What’s so bad about the word ‘old’?

"I want to acknowledge that I’m old and still be seen for who I am," writes Julie Wittes Schlack. (Getty Images)
"I want to acknowledge that I’m old and still be seen for who I am," writes Julie Wittes Schlack. (Getty Images)

“You’ve got a few wisdom spots, but nothing to worry about,” the young dermatologist told me during my last annual visit.

She was delicately referring to what I’d always heard described as “age spots” or “liver spots” — those benign discolorations that develop on the hands, arms, and legs of old people — or should I say “wise people”?

While I was amused by her effort to find a positive term for this common manifestation of aging, I was also annoyed. After all, what better way to stigmatize something than to use a euphemism for it?

“Mature,” “evolved,” “well-seasoned” — these are all lovely terms, especially when applied to wine, cheese and some cuts of meat. But they don’t globally describe people my age (69) with any more accuracy than adjectives like “sweet,” “doddering,” or “vigorous.”

You know what does? “Old.”

[W]hat better way to stigmatize something than to use a euphemism for it?

But “old” is anathema to people of all ages. In a 2020 survey of 2,000 people, 33% cited “being seen as old” as a major concern, the same percentage as those who fear they’ll run out of money. Indeed, being perceived as old is a worry exceeded only by the 34% who fear that they won’t be able to care for themselves as they age.

The younger you are, the more you fear aging. In a 2009 Pew Research Center study (an old but wise one), younger respondents associated aging with negative developments such as illness, memory loss, diminished sexual activity, being unable to drive and struggling to keep up with expenses significantly more often than did older ones. Youth’s expectations of what life would be like as an old person were consistently and dramatically worse than the lived experience reported by people who actually were at least 65 years old.

This disparity between the expectations of the young and the actual lives of their elders is also predictable. But what I find so interesting is that people in their 70s and 80s don't just say that being old is tolerable, they say that they feel younger than they are. In the Pew study, nearly half of all respondents ages 50 and older said they felt at least 10 years younger than their actual age, and among those ages 65 to 74, a third said they felt 10 to 19 years younger.

All of which begs this question: What is the definition of “old”? Is it the age at which we are eligible to collect a pension or Social Security? When we become a hazard on the highway? Celebrate regular bowel movements? Hunt for the glasses that are perched on our foreheads?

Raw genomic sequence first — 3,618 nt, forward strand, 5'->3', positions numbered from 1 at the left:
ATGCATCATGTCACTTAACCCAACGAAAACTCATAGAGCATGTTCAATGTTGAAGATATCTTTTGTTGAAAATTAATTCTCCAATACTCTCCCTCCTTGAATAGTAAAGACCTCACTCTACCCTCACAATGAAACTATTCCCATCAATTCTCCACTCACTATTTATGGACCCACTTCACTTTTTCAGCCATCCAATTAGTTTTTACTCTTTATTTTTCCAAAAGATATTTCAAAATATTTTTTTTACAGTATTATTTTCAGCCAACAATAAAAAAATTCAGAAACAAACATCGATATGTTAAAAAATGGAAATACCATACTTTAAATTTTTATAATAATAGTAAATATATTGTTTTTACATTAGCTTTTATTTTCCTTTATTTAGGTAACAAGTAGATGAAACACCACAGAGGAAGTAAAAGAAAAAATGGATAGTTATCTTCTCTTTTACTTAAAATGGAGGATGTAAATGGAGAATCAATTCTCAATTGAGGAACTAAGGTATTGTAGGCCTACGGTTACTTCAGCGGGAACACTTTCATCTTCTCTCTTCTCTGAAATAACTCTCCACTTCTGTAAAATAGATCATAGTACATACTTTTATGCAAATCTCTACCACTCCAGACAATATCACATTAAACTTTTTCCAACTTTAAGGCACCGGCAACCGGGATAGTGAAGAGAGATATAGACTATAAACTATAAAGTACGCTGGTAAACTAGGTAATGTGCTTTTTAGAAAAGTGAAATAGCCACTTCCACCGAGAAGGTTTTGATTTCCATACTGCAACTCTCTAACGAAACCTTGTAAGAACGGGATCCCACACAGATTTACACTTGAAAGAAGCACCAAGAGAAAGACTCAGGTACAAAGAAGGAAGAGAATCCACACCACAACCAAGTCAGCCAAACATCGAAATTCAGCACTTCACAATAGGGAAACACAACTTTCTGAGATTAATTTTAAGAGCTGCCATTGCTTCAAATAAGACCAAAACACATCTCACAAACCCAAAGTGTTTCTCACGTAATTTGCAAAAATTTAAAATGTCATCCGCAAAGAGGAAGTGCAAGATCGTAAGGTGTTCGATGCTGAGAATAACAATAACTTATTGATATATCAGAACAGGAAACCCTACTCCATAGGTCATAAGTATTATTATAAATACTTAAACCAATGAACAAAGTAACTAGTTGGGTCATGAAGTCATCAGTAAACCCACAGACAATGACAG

According to an Ipsos study, the answers vary dramatically based on the average life expectancy in the respondent's country. Most Europeans set the start of “old age” at 65, most Americans at 70 or 71 for men, and 73 for women. In many African countries, people define an elderly person as anywhere from 50 to 65.

But the definition also varies based on the age of the person responding to the question. For instance, in the Ipsos study, 40% of respondents under the age of 50 consider someone old if they are between 60 and 69 years old. But only a quarter of respondents aged 50-64 felt that way. The data bear out what I and so many of my peers have experienced: The older we are, the more likely we are to set the threshold for “old” at a later age. And we do that because we, like our children and grandchildren, fundamentally define “old” as “bad.”

That’s why I prefer the approach of The World Economic Forum, which defines old age through a measure called “prospective age” which looks at the average number of years people have left to live. By their metric, being old doesn’t start at age 65, but at the age at which people have an average of 15 more years left to live, and that varies by time and geography. For instance, in 1950, Swedish men had an average life expectancy of 78.4 years. By 2010, it had increased to 83, while the average lifespan for a Russian man that year was 77 years.

This time-left-to-live calculation both terrifies and motivates me. With this new sense of my own mortality comes gratitude, sadness and a productive sense of urgency.

I don’t think that hard realities are affected much by whether someone is called “homeless” or “unhoused,” a “victim” or a “survivor,” whether they’re “called out” or “called in,” or whether their possessions are “used” or “upcycled.” And I readily admit that I don’t like many of the physical changes that have accompanied aging, and I dread the cognitive ones likely to come.

But I also welcome the fact that I care less about other people’s opinions of me, that I’ve developed and maintained loving relationships with a wide and diverse variety of people, that I laugh more easily and still laugh more than I cry.

I want to acknowledge that I’m old and still be seen for who I am. I want my cohort of late Boomers to be regarded as embodying the same incredible diversity of physical abilities, emotional strengths, aspirations and regrets as people of any other generation. And I don’t want the phrase “old soul” to be considered a compliment when applied to a young person, or the realities of living in an “old body” to be an insult to a person of any age.

My dermatologist is welcome to call my little specks of melanin “wisdom spots” if it makes her feel better. But honestly, age spots are fine with me.

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Julie Wittes Schlack Cognoscenti contributor
Julie Wittes Schlack writes essays, short stories and book reviews for various publications, including WBUR's Cognoscenti and The ARTery, and is the author of “This All-at-Onceness” and “Burning and Dodging.”



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